Newsjacking is when you take a piece of relevant topical content and piggyback onto it by adding your own opinion or putting your own spin on it. In this blog we’ll go into further detail and cover exactly what is newsjacking.
“Newsjacking” originates from Twitter and the concept of people retweeting news and articles and adding their own opinion. Since it became popular it has been used in the media as a whole.
You’ve probably seen KitKat and #bendgate, they used the controversy of Apple phones bending to their advantage.
Another hilarious example is Norwegian and Brangelina – Norwegian used the break up of Brad Pitt and Angelina Jolie to promote their flights to LA because Mr Pitt is now single!
Probably the most well known example and the one that really catapulted “newsjacking” into the public eye was in February 2013 with the Oreo Superbowl. The Superbowl had a power cut and Oreo jumped on that by tweeting “You can dunk in the dark”. It got tens of thousands of retweets and arguably performed better than their official Superbowl ad.
How can you use it in your business?
Although newsjacking is great, use it with caution. Only use it if it’s relevant to your business.
Great examples are:
If you are a mortgage advisor and there is a big announcement about housing legislation.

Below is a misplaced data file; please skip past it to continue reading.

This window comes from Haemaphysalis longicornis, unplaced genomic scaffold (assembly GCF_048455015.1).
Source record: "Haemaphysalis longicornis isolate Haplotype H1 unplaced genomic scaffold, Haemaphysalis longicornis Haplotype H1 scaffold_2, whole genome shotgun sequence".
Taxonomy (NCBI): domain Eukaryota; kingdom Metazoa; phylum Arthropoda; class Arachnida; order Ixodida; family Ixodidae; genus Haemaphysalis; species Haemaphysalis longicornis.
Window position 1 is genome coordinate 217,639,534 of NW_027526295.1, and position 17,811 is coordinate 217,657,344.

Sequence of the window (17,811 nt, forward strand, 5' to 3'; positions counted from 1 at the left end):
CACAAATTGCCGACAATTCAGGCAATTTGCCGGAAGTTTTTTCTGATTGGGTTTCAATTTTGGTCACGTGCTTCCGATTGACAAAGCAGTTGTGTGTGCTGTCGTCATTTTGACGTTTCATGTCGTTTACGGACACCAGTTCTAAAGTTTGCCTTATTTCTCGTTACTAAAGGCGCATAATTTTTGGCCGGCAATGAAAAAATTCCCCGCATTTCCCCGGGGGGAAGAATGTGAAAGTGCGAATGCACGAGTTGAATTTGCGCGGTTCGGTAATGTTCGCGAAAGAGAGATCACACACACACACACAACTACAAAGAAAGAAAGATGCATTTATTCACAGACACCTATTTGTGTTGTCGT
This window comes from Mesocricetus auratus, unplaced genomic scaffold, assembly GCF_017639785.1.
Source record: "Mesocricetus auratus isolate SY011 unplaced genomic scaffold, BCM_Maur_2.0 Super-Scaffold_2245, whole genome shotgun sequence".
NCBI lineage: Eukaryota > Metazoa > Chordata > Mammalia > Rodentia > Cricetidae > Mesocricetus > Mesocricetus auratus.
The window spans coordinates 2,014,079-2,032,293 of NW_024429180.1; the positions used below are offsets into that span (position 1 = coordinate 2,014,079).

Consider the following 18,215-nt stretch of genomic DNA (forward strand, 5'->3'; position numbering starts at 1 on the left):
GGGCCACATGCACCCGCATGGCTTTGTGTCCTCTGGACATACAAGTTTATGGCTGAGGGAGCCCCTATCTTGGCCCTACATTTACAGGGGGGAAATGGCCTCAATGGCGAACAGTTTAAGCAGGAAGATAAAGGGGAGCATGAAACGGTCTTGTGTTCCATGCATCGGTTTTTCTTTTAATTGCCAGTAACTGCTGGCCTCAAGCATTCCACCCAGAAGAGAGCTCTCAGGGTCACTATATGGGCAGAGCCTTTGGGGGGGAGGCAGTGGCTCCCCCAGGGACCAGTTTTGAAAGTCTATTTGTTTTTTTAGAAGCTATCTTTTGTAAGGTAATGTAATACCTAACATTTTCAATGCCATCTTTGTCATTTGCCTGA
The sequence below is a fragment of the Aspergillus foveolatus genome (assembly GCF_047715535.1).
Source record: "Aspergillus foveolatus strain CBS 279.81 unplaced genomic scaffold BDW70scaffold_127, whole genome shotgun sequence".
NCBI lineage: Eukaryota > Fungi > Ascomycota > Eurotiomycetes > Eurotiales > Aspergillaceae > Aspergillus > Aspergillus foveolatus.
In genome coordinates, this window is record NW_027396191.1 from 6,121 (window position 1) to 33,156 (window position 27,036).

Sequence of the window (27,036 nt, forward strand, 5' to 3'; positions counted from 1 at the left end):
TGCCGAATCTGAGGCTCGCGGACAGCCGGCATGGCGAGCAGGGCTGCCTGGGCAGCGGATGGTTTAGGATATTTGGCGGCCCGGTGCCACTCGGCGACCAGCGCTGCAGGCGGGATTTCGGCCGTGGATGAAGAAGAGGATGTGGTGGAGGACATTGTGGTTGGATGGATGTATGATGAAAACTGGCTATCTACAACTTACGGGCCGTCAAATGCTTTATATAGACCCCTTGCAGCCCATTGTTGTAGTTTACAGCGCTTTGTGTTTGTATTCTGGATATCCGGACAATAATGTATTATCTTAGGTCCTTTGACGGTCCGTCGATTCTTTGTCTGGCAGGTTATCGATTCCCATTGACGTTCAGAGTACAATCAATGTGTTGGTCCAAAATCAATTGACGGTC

If you are a wedding supplier and a new survey is released about couples getting married
If you are a business selling cake decorating supplies, Bake Off news is your friend
Make sure you’re not newsjacking for the sake of it, and be sure to keep it fairly uncontroversial to avoid backlash.
A great example of this would be the current political turmoil in the UK – if you were a furniture company you *could* post something about your furniture being strong and stable… BUT with politics there is always a potential to offend and upset.
Keep it light and humourous if you’re a mass market business.
Do’s and Don’ts
Do act fast – The life cycle of a news story/ hype around things is generally quite shortlived.
Don’t force it – If you’re having to think really hard for your angle, the story probably isn’t right for your brand.
Do understand the original story – There are certain brands who have newsjacked without knowing why the story was trending in the first place and faced massive backlash. Make sure you understand full story so you ensure your comment is appropriate.
Don’t go anywhere near tragedies – Yes, this happens. People have capitalised on terror attacks, natural disasters and so much more. Just don’t. It’s icky.
David Meerman Scott was one of the key players who helped to popularise newsjacking, his book is golden if you want to learn more about this practise. His website also has an array of interesting infographics about the news cycle, how to newsjack and more!